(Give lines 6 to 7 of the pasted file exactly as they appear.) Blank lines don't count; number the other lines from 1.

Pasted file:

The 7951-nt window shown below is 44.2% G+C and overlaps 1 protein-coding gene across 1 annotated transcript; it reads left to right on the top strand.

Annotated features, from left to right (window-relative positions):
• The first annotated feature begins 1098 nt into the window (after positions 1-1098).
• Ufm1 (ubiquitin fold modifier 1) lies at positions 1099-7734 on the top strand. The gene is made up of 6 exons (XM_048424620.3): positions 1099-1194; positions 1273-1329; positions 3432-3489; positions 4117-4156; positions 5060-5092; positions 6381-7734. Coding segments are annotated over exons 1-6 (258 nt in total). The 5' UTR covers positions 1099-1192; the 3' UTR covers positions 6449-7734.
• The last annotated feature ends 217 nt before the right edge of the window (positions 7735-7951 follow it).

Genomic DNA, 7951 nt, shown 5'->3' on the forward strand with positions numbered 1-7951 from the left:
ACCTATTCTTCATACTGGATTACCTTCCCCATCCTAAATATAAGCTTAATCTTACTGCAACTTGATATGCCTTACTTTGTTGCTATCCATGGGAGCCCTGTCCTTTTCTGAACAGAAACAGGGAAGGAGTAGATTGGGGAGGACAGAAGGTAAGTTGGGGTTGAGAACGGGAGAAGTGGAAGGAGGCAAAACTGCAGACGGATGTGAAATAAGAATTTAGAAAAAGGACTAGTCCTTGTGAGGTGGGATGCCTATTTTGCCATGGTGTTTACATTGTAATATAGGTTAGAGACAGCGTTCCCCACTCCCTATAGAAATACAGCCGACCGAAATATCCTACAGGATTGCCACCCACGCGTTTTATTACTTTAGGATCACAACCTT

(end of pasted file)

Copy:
Genomic DNA, 7951 nt, shown 5'->3' on the forward strand with positions numbered 1-7951 from the left:
ACCTATTCTTCATACTGGATTACCTTCCCCATCCTAAATATAAGCTTAATCTTACTGCAACTTGATATGCCTTACTTTGTTGCTATCCATGGGAGCCCTGTCCTTTTCTGAACAGAAACAGGGAAGGAGTAGATTGGGGAGGACAGAAGGTAAGTTGGGGTTGAGAACGGGAGAAGTGGAAGGAGGCAAAACTGCAGACGGATGTGAAATAAGAATTTAGAAAAAGGACTAGTCCTTGTGAGGTGGGATGCCTATTTTGCCATGGTGTTTACATTGTAATATAGGTTAGAGACAGCGTTCCCCACTCCCTATAGAAATACAGCCGACCGAAATATCCTACAGGATTGCCACCCACGCGTTTTATTACTTTAGGATCACAACCTT